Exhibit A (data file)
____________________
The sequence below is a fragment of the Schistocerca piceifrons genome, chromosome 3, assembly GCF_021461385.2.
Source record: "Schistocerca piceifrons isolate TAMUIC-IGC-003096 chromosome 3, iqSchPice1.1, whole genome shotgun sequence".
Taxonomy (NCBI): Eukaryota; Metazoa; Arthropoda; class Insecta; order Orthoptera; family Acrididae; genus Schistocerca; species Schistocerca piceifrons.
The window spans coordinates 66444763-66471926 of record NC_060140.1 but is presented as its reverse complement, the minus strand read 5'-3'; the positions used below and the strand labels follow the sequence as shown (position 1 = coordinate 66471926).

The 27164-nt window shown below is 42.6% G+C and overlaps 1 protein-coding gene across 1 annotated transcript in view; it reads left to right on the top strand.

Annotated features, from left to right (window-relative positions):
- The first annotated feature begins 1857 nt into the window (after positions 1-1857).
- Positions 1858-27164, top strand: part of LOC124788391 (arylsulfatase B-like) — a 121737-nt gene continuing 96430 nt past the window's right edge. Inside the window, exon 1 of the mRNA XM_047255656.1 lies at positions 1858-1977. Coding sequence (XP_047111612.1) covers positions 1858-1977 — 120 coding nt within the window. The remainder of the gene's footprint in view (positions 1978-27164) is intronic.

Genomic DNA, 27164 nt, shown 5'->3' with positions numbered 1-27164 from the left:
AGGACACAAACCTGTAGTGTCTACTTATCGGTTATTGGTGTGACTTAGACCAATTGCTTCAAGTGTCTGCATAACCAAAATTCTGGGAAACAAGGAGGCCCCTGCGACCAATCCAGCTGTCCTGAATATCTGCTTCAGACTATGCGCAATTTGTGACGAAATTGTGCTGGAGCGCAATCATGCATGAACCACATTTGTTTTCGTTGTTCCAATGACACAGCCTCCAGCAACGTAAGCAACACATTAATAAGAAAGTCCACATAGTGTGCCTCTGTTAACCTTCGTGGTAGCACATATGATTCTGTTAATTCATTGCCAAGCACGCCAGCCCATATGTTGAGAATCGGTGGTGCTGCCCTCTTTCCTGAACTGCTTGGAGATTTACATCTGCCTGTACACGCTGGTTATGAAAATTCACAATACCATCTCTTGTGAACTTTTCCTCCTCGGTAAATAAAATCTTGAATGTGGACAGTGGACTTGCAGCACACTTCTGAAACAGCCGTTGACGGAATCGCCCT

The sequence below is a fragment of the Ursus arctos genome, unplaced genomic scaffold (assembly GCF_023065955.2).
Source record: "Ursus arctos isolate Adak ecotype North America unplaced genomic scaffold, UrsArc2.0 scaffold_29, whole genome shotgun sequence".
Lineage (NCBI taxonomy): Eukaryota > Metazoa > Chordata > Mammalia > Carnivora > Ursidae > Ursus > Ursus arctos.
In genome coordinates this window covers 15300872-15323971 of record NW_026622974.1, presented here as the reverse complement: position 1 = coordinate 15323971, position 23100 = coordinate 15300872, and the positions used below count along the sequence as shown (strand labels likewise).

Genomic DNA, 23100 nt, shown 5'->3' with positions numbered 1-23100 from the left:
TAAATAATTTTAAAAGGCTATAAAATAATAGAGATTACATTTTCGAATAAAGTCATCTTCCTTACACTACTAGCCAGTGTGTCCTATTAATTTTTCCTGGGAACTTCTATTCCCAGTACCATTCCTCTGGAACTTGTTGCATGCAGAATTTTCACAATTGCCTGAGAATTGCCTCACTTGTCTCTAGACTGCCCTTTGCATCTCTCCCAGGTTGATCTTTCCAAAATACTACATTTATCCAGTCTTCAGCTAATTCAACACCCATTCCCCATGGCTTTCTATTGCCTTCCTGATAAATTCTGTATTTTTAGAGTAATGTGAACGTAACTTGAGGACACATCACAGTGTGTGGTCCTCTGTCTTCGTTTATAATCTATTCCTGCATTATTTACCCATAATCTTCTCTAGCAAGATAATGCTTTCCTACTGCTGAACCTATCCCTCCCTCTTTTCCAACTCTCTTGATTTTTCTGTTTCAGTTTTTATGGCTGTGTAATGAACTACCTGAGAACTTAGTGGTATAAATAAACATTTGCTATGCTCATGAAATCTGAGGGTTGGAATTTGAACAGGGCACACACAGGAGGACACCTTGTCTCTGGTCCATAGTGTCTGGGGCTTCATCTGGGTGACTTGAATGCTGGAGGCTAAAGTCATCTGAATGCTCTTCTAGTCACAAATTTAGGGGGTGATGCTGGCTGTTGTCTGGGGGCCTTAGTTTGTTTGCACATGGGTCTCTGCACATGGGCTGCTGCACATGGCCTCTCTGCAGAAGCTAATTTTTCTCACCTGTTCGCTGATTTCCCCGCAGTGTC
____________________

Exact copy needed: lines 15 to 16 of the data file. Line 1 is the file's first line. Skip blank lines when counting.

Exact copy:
Genomic DNA, 23100 nt, shown 5'->3' with positions numbered 1-23100 from the left:
TAAATAATTTTAAAAGGCTATAAAATAATAGAGATTACATTTTCGAATAAAGTCATCTTCCTTACACTACTAGCCAGTGTGTCCTATTAATTTTTCCTGGGAACTTCTATTCCCAGTACCATTCCTCTGGAACTTGTTGCATGCAGAATTTTCACAATTGCCTGAGAATTGCCTCACTTGTCTCTAGACTGCCCTTTGCATCTCTCCCAGGTTGATCTTTCCAAAATACTACATTTATCCAGTCTTCAGCTAATTCAACACCCATTCCCCATGGCTTTCTATTGCCTTCCTGATAAATTCTGTATTTTTAGAGTAATGTGAACGTAACTTGAGGACACATCACAGTGTGTGGTCCTCTGTCTTCGTTTATAATCTATTCCTGCATTATTTACCCATAATCTTCTCTAGCAAGATAATGCTTTCCTACTGCTGAACCTATCCCTCCCTCTTTTCCAACTCTCTTGATTTTTCTGTTTCAGTTTTTATGGCTGTGTAATGAACTACCTGAGAACTTAGTGGTATAAATAAACATTTGCTATGCTCATGAAATCTGAGGGTTGGAATTTGAACAGGGCACACACAGGAGGACACCTTGTCTCTGGTCCATAGTGTCTGGGGCTTCATCTGGGTGACTTGAATGCTGGAGGCTAAAGTCATCTGAATGCTCTTCTAGTCACAAATTTAGGGGGTGATGCTGGCTGTTGTCTGGGGGCCTTAGTTTGTTTGCACATGGGTCTCTGCACATGGGCTGCTGCACATGGCCTCTCTGCAGAAGCTAATTTTTCTCACCTGTTCGCTGATTTCCCCGCAGTGTC